In “Bactericidal Antibiotics Induce Mitochondrial Dysfunction and Oxidative Damage in Mammalian Cells” it is noted that ciprofloxacin, a fluoroquinolone, as well as a couple other bactericidal antibiotics (but not bacteriostatic antibiotics like tetracyclines), “induced dose and time-dependent increases in intracellular ROS (reactive oxygen species) in various human cell lines.”

The Vicious Cycle of Mitochondrial Damage and Oxidative Stress

When mitochondria are damaged past their tolerance threshold, an over-abundance of ROS/cellular oxidative stress is produced and the “vicious cycle” of mitochondrial damage and oxidative stress is initiated. Mitochondrial damage causes oxidative stress, oxidative stress further damages mitochondria, damaged mitochondria produce more oxidative stress which further damages mitochondria – and so on, and so on. Therefore, diseases that are related to mitochondrial damage and oxidative stress are chronic in nature, and when a pharmaceutical causes mitochondrial damage and oxidative stress, the effects of the pharmaceutical are not transient or stopped when administration of the drug has stopped. They can be long-lasting – sometimes permanent.

Fluoroquinolone antibiotics have been shown to damage mitochondria and lead to both an increase in lipid peroxidation, oxidative stress and a decrease in antioxidants that mitigate oxidative stress. The brain is sensitive to mitochondrial damage, oxidative stress and lipid peroxidation. Bipolar disorders, and other severe psychiatric illnesses, are linked to mitochondrial damage and oxidative stress.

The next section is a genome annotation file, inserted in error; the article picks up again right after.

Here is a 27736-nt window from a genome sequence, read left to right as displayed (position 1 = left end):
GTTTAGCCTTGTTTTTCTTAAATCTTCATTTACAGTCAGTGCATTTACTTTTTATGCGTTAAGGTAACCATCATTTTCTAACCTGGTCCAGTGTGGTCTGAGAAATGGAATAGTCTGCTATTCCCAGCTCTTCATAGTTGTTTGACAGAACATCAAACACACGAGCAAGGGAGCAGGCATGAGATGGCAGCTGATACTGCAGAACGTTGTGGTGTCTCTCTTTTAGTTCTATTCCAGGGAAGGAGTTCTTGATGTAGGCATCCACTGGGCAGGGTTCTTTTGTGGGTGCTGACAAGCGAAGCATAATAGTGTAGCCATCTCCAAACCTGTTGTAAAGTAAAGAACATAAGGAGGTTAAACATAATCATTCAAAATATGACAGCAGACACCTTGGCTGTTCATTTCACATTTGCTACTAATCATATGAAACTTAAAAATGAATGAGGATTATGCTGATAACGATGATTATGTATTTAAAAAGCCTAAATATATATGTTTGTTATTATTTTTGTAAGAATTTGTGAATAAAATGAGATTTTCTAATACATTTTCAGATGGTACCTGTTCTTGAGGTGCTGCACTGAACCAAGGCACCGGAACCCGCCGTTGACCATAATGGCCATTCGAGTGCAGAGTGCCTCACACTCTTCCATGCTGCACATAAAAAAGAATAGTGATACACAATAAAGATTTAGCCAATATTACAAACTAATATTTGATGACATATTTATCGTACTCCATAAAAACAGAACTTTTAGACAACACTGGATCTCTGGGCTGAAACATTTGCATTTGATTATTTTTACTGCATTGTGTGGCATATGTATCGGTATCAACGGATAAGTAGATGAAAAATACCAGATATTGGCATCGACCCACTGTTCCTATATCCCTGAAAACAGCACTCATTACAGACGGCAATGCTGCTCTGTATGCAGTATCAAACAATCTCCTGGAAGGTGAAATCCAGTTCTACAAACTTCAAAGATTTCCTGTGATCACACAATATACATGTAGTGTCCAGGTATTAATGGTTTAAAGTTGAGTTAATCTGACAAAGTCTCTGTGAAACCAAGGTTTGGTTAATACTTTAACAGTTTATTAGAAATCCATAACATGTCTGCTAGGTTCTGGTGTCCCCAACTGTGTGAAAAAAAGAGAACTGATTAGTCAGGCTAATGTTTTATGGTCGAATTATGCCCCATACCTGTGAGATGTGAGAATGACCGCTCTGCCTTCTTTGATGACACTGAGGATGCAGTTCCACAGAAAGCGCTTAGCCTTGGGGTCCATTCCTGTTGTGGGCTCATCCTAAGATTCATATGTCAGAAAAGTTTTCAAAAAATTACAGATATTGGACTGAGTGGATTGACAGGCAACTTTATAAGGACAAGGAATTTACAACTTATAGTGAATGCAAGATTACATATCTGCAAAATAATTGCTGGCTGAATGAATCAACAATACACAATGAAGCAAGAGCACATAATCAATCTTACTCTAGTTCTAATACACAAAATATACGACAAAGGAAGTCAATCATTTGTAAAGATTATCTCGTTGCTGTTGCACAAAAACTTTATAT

THAT is how Floxin caused Diane to get lost in her closet and receive a diagnosis of bipolar disorder.

She was not bipolar before she took Floxin. She was after she took Floxin. Floxin caused mitochondrial damage and oxidative stress, which led to deleterious effects on her brain and psychiatric illness.

Recognizing the Connection between Fluoroquinolone Antibiotics and Psychiatric Illness

Of course, not everyone who takes a fluoroquinolone antibiotic ends up with a psychiatric illness. But many people do and very few of them have any clue that their mental health problems (including anxiety, depression, insomnia, etc. as well as more severe psychiatric illnesses) are connected with the prescription antibiotic that they took to treat a simple urinary tract or sinus infection. The delayed reactions and tolerance thresholds that come along with pharmaceutical induced mitochondrial damage and oxidative stress make the connection between the cause – cipro, levaquin, avelox and/or floxin, and the effect – mental illness, difficult.

Psychiatric Illness Paradigms Need to be Adjusted

In addition to fluoroquinolones, statins, metformin, acetaminophen and all psychotropic drugs have been shown to cause mitochondrial damage and oxidative stress, which has been linked to many psychiatric illnesses. Rather than looking at how pharmaceuticals affect mitochondria and/or oxidative stress, or how any of those things affect the brain, psychiatrists have been stuck on outdated notions of psychiatric illness. “Although different psychiatric disorders are currently thought to stem from unique abnormalities in neuronal biochemistry, circuitry, and/or brain architecture, emerging data indicates that oxidative stress is present and may play an active role in these psychiatric illnesses.” If it was acknowledged that mitochondrial damage and oxidative stress were causally related to psychiatric disorders, and all chronic diseases (including chronic fatigue syndrome, fibromyalgia, retinitis pigmentosa, diabetes, obesity, etc., along with psychiatric illnesses) perhaps some M.D.s would think twice before prescribing drugs that damage mitochondria and led to oxidative stress.